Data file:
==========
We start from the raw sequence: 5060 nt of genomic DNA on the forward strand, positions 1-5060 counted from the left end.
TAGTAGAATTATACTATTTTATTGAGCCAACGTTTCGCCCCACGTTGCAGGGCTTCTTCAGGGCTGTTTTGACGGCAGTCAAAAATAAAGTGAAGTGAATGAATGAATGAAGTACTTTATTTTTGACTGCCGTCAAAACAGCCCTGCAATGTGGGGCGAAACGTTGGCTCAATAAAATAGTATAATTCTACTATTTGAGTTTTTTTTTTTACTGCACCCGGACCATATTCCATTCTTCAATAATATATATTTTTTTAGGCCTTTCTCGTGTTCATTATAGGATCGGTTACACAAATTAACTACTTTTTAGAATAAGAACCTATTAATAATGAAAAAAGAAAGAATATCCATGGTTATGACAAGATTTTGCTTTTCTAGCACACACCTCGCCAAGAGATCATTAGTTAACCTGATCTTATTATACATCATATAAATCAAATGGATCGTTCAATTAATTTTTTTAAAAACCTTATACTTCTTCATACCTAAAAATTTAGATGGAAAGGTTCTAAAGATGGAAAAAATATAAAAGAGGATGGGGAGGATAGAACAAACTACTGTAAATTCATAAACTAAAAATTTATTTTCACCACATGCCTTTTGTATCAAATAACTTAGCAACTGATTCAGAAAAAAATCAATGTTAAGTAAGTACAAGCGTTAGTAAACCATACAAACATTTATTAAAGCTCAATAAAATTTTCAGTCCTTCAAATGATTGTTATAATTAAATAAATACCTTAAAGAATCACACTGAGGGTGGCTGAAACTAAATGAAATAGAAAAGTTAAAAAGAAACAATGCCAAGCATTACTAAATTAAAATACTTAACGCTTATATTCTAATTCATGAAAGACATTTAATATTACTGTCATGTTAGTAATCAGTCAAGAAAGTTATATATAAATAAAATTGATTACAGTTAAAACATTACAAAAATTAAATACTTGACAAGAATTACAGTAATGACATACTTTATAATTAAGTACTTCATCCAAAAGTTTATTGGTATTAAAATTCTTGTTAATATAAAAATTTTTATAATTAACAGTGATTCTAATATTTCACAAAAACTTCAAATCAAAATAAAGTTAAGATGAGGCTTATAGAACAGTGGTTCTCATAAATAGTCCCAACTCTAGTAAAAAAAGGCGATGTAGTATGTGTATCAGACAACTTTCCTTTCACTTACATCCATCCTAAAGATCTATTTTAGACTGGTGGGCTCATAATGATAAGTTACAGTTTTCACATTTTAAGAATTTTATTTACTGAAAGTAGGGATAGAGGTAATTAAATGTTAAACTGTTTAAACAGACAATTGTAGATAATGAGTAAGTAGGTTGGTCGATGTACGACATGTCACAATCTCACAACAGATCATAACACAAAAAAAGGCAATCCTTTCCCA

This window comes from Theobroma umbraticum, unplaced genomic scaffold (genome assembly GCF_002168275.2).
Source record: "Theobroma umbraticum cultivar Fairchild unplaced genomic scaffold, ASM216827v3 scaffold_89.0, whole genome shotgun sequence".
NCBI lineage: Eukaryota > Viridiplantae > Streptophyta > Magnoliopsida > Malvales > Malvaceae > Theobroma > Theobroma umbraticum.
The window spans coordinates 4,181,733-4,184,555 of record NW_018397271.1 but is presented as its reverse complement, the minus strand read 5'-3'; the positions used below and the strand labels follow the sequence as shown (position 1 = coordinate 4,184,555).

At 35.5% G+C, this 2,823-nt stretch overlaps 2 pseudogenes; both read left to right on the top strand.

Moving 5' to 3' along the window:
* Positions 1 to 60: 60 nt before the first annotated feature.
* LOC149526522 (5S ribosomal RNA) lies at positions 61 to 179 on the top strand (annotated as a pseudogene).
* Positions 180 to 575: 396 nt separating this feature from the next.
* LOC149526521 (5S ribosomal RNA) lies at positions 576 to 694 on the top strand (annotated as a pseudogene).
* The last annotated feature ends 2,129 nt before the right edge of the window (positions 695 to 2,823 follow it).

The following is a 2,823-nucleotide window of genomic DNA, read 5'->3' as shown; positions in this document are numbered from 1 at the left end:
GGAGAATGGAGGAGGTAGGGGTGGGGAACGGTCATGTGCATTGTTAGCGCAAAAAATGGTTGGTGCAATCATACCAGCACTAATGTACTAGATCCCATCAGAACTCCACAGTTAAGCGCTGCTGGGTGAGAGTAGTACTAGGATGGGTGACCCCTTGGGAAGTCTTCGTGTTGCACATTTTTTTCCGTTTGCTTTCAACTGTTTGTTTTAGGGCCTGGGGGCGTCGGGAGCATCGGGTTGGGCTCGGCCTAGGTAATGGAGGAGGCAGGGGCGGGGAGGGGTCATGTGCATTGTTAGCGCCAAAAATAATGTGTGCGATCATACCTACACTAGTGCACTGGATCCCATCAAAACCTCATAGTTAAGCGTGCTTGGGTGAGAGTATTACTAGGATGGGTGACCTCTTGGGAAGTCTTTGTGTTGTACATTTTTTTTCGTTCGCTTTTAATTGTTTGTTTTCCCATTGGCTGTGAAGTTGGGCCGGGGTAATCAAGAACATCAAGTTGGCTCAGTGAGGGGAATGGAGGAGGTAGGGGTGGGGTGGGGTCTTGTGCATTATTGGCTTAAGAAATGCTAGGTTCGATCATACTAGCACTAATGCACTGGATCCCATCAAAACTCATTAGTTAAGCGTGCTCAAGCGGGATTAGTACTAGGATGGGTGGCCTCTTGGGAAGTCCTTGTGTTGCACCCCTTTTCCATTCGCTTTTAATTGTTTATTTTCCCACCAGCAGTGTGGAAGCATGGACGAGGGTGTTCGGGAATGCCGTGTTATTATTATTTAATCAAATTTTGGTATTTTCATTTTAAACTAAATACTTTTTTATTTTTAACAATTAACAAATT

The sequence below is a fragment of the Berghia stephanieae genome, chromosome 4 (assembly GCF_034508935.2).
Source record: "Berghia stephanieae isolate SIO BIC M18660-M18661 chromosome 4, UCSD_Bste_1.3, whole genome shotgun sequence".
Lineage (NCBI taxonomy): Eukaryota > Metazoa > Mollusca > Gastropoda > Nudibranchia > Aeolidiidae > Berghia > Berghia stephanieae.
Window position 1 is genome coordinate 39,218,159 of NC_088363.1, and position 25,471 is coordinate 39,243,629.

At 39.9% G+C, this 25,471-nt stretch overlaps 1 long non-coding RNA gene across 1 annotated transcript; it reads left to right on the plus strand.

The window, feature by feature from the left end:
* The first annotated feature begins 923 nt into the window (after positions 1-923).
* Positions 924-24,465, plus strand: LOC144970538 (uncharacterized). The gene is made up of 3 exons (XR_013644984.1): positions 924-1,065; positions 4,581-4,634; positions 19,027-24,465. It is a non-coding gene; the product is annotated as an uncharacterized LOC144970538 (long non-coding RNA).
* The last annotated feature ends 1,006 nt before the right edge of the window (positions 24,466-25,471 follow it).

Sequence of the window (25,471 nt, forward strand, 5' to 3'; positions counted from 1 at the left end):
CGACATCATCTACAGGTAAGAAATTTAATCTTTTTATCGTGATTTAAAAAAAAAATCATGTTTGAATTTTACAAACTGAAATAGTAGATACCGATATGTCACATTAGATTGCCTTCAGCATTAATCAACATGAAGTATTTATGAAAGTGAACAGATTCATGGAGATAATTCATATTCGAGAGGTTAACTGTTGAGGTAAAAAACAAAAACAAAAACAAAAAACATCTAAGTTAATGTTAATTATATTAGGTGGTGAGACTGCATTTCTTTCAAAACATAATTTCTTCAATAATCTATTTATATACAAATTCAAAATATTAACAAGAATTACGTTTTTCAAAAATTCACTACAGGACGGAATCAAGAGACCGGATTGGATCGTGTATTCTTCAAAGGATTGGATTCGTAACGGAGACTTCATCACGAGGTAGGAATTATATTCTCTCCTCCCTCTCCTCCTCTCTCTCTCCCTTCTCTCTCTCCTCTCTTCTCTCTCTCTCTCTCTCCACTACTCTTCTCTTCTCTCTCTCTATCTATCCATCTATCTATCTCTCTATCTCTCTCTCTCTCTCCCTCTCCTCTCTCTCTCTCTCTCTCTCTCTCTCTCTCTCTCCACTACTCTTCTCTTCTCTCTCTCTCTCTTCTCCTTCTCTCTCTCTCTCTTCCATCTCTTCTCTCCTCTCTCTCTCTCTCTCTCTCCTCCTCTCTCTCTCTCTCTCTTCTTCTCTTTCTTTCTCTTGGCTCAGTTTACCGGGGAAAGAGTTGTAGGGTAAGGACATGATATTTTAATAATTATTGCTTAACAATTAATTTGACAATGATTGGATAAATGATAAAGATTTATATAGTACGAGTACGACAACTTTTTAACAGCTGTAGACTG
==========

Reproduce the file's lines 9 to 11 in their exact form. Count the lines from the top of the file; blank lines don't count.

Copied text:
* Positions 1 to 60: 60 nt before the first annotated feature.
* LOC149526522 (5S ribosomal RNA) lies at positions 61 to 179 on the top strand (annotated as a pseudogene).
* Positions 180 to 575: 396 nt separating this feature from the next.